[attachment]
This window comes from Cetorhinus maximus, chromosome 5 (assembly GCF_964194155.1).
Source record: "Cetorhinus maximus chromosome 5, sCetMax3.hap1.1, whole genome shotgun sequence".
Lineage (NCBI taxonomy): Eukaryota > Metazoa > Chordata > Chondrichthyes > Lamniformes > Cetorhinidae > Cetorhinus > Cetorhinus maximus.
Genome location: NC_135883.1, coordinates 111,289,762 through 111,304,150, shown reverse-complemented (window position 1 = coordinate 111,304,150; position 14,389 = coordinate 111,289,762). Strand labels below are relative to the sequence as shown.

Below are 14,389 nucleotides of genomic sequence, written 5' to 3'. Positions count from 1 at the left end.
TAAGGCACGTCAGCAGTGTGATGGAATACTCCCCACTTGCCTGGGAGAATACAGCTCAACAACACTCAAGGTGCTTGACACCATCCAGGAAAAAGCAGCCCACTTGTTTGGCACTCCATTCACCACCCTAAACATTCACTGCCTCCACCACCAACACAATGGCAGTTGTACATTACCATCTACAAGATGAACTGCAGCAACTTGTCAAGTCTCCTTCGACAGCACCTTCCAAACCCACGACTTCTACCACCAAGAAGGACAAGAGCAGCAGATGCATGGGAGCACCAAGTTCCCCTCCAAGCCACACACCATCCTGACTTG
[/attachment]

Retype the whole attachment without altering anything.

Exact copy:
This window comes from Cetorhinus maximus, chromosome 5 (assembly GCF_964194155.1).
Source record: "Cetorhinus maximus chromosome 5, sCetMax3.hap1.1, whole genome shotgun sequence".
Lineage (NCBI taxonomy): Eukaryota > Metazoa > Chordata > Chondrichthyes > Lamniformes > Cetorhinidae > Cetorhinus > Cetorhinus maximus.
Genome location: NC_135883.1, coordinates 111,289,762 through 111,304,150, shown reverse-complemented (window position 1 = coordinate 111,304,150; position 14,389 = coordinate 111,289,762). Strand labels below are relative to the sequence as shown.

Below are 14,389 nucleotides of genomic sequence, written 5' to 3'. Positions count from 1 at the left end.
TAAGGCACGTCAGCAGTGTGATGGAATACTCCCCACTTGCCTGGGAGAATACAGCTCAACAACACTCAAGGTGCTTGACACCATCCAGGAAAAAGCAGCCCACTTGTTTGGCACTCCATTCACCACCCTAAACATTCACTGCCTCCACCACCAACACAATGGCAGTTGTACATTACCATCTACAAGATGAACTGCAGCAACTTGTCAAGTCTCCTTCGACAGCACCTTCCAAACCCACGACTTCTACCACCAAGAAGGACAAGAGCAGCAGATGCATGGGAGCACCAAGTTCCCCTCCAAGCCACACACCATCCTGACTTG